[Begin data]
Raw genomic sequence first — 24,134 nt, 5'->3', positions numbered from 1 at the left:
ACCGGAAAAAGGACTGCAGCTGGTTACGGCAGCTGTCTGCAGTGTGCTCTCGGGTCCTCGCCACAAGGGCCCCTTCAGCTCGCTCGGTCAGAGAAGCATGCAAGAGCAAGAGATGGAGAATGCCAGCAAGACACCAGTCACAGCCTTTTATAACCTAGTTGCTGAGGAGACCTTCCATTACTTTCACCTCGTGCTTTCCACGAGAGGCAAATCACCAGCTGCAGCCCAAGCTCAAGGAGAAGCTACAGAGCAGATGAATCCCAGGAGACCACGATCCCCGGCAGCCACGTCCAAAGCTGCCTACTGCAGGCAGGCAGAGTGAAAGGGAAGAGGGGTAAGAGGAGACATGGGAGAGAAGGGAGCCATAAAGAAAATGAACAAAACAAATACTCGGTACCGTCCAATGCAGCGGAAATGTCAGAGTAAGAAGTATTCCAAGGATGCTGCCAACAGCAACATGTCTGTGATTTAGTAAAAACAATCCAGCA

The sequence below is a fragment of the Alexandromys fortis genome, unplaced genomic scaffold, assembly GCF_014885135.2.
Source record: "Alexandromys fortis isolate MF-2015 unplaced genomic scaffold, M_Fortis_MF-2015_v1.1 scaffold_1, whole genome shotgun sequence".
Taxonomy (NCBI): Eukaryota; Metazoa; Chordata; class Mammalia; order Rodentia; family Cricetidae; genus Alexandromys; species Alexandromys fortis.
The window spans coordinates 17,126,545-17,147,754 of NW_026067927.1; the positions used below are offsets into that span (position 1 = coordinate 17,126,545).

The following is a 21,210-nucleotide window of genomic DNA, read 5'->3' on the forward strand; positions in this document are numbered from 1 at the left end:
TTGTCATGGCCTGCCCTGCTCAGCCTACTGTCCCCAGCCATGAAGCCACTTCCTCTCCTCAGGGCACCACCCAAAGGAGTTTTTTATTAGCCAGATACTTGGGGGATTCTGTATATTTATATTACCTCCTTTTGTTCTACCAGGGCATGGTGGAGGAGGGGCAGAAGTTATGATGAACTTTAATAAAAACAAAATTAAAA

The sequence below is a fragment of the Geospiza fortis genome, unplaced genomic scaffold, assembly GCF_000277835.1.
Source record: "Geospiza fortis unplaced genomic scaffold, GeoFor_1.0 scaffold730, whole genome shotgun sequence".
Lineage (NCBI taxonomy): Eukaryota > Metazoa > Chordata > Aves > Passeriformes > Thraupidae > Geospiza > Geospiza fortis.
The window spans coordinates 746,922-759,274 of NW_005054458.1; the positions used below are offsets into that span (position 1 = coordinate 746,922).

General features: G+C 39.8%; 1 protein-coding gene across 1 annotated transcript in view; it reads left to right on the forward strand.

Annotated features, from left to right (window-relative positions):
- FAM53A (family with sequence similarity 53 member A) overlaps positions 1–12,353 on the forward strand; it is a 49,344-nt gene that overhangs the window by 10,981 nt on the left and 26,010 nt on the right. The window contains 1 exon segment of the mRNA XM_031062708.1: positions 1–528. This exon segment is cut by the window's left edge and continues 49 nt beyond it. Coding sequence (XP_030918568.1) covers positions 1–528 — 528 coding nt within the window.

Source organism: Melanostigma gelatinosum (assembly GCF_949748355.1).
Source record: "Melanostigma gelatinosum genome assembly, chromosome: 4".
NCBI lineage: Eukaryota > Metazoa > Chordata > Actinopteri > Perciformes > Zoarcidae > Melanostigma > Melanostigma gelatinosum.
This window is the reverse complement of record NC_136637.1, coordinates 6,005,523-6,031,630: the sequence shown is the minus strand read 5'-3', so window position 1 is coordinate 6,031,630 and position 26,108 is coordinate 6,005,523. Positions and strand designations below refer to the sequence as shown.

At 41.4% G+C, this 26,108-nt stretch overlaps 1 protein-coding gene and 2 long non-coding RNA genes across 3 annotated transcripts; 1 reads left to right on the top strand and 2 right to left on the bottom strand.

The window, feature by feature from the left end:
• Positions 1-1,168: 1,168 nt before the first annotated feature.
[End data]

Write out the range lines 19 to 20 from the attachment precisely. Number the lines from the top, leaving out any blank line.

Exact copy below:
This window is the reverse complement of record NC_136637.1, coordinates 6,005,523-6,031,630: the sequence shown is the minus strand read 5'-3', so window position 1 is coordinate 6,031,630 and position 26,108 is coordinate 6,005,523. Positions and strand designations below refer to the sequence as shown.

At 41.4% G+C, this 26,108-nt stretch overlaps 1 protein-coding gene and 2 long non-coding RNA genes across 3 annotated transcripts; 1 reads left to right on the top strand and 2 right to left on the bottom strand.